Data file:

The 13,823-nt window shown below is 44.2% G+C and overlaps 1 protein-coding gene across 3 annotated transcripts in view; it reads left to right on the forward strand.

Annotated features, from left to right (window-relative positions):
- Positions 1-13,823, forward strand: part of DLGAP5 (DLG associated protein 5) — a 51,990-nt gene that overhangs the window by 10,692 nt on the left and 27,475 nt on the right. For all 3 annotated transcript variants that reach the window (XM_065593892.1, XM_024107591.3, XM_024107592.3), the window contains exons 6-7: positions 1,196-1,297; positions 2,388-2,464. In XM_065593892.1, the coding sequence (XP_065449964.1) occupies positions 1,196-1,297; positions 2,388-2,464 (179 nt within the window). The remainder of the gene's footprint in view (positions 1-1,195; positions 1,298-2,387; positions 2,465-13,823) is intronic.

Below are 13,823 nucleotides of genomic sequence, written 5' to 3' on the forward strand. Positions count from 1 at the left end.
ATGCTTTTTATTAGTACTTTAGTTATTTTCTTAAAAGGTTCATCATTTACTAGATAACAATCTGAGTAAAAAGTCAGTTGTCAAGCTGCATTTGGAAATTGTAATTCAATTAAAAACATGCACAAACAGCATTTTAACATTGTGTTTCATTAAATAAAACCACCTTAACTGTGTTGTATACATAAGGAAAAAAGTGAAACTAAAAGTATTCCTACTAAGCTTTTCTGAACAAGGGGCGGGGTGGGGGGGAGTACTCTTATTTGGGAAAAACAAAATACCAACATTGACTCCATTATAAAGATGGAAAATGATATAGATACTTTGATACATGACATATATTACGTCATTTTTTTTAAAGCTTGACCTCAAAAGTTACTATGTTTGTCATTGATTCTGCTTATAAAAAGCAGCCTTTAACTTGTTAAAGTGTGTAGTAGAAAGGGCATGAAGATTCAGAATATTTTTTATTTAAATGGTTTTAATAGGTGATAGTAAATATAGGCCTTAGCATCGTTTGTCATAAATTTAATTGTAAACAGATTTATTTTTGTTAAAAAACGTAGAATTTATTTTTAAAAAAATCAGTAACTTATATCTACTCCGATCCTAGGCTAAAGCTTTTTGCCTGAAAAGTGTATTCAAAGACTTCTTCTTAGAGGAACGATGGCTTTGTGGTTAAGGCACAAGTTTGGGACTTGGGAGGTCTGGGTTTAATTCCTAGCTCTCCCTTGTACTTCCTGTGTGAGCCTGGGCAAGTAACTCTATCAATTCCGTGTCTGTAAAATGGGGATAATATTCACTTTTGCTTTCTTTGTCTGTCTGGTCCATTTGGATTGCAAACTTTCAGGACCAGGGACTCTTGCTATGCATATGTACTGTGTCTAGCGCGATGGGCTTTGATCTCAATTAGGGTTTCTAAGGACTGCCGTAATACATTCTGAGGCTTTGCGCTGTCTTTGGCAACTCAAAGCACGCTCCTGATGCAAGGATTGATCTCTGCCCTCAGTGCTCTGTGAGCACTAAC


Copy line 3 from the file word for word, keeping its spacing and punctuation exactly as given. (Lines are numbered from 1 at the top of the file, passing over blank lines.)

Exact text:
- Positions 1-13,823, forward strand: part of DLGAP5 (DLG associated protein 5) — a 51,990-nt gene that overhangs the window by 10,692 nt on the left and 27,475 nt on the right. For all 3 annotated transcript variants that reach the window (XM_065593892.1, XM_024107591.3, XM_024107592.3), the window contains exons 6-7: positions 1,196-1,297; positions 2,388-2,464. In XM_065593892.1, the coding sequence (XP_065449964.1) occupies positions 1,196-1,297; positions 2,388-2,464 (179 nt within the window). The remainder of the gene's footprint in view (positions 1-1,195; positions 1,298-2,387; positions 2,465-13,823) is intronic.